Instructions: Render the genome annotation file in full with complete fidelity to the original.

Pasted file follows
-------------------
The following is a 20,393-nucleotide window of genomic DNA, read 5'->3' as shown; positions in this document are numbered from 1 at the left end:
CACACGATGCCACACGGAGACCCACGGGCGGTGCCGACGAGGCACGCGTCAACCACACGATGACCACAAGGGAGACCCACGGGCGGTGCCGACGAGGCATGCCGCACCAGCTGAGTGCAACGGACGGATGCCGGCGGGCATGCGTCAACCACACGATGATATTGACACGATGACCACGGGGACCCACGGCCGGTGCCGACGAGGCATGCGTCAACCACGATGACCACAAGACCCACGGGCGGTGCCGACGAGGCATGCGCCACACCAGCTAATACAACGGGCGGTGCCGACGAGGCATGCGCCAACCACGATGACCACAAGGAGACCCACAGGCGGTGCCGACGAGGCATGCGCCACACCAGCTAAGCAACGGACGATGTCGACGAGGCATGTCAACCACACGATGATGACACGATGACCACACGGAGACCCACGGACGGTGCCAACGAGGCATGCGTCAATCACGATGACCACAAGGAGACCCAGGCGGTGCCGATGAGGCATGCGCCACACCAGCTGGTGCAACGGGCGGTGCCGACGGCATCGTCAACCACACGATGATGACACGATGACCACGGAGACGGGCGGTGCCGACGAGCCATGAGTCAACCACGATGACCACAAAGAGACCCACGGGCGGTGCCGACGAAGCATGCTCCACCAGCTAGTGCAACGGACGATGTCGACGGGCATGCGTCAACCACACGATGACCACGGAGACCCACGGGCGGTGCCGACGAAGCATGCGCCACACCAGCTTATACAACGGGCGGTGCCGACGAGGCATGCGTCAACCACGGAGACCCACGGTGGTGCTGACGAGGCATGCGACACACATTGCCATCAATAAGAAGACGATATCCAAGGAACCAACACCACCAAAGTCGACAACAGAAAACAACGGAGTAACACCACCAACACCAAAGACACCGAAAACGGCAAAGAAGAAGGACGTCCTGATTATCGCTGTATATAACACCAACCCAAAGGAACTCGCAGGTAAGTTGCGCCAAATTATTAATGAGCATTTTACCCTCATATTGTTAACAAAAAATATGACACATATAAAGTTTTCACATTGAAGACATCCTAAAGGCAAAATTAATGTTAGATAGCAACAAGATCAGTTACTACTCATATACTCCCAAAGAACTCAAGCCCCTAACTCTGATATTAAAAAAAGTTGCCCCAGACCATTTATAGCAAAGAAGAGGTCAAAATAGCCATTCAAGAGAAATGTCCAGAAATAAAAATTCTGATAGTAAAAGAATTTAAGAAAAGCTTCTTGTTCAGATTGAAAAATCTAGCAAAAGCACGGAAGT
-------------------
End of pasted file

The following is a 20,393-nucleotide window of genomic DNA, read 5'->3' as shown; positions in this document are numbered from 1 at the left end:
CACACGATGCCACACGGAGACCCACGGGCGGTGCCGACGAGGCACGCGTCAACCACACGATGACCACAAGGGAGACCCACGGGCGGTGCCGACGAGGCATGCCGCACCAGCTGAGTGCAACGGACGGATGCCGGCGGGCATGCGTCAACCACACGATGATATTGACACGATGACCACGGGGACCCACGGCCGGTGCCGACGAGGCATGCGTCAACCACGATGACCACAAGACCCACGGGCGGTGCCGACGAGGCATGCGCCACACCAGCTAATACAACGGGCGGTGCCGACGAGGCATGCGCCAACCACGATGACCACAAGGAGACCCACAGGCGGTGCCGACGAGGCATGCGCCACACCAGCTAAGCAACGGACGATGTCGACGAGGCATGTCAACCACACGATGATGACACGATGACCACACGGAGACCCACGGACGGTGCCAACGAGGCATGCGTCAATCACGATGACCACAAGGAGACCCAGGCGGTGCCGATGAGGCATGCGCCACACCAGCTGGTGCAACGGGCGGTGCCGACGGCATCGTCAACCACACGATGATGACACGATGACCACGGAGACGGGCGGTGCCGACGAGCCATGAGTCAACCACGATGACCACAAAGAGACCCACGGGCGGTGCCGACGAAGCATGCTCCACCAGCTAGTGCAACGGACGATGTCGACGGGCATGCGTCAACCACACGATGACCACGGAGACCCACGGGCGGTGCCGACGAAGCATGCGCCACACCAGCTTATACAACGGGCGGTGCCGACGAGGCATGCGTCAACCACGGAGACCCACGGTGGTGCTGACGAGGCATGCGACACACATTGCCATCAATAAGAAGACGATATCCAAGGAACCAACACCACCAAAGTCGACAACAGAAAACAACGGAGTAACACCACCAACACCAAAGACACCGAAAACGGCAAAGAAGAAGGACGTCCTGATTATCGCTGTATATAACACCAACCCAAAGGAACTCGCAGGTAAGTTGCGCCAAATTATTAATGAGCATTTTACCCTCATATTGTTAACAAAAAATATGACACATATAAAGTTTTCACATTGAAGACATCCTAAAGGCAAAATTAATGTTAGATAGCAACAAGATCAGTTACTACTCATATACTCCCAAAGAACTCAAGCCCCTAACTCTGATATTAAAAAAAGTTGCCCCAGACCATTTATAGCAAAGAAGAGGTCAAAATAGCCATTCAAGAGAAATGTCCAGAAATAAAAATTCTGATAGTAAAAGAATTTAAGAAAAGCTTCTTGTTCAGATTGAAAAATCTAGCAAAAGCACGGAAGT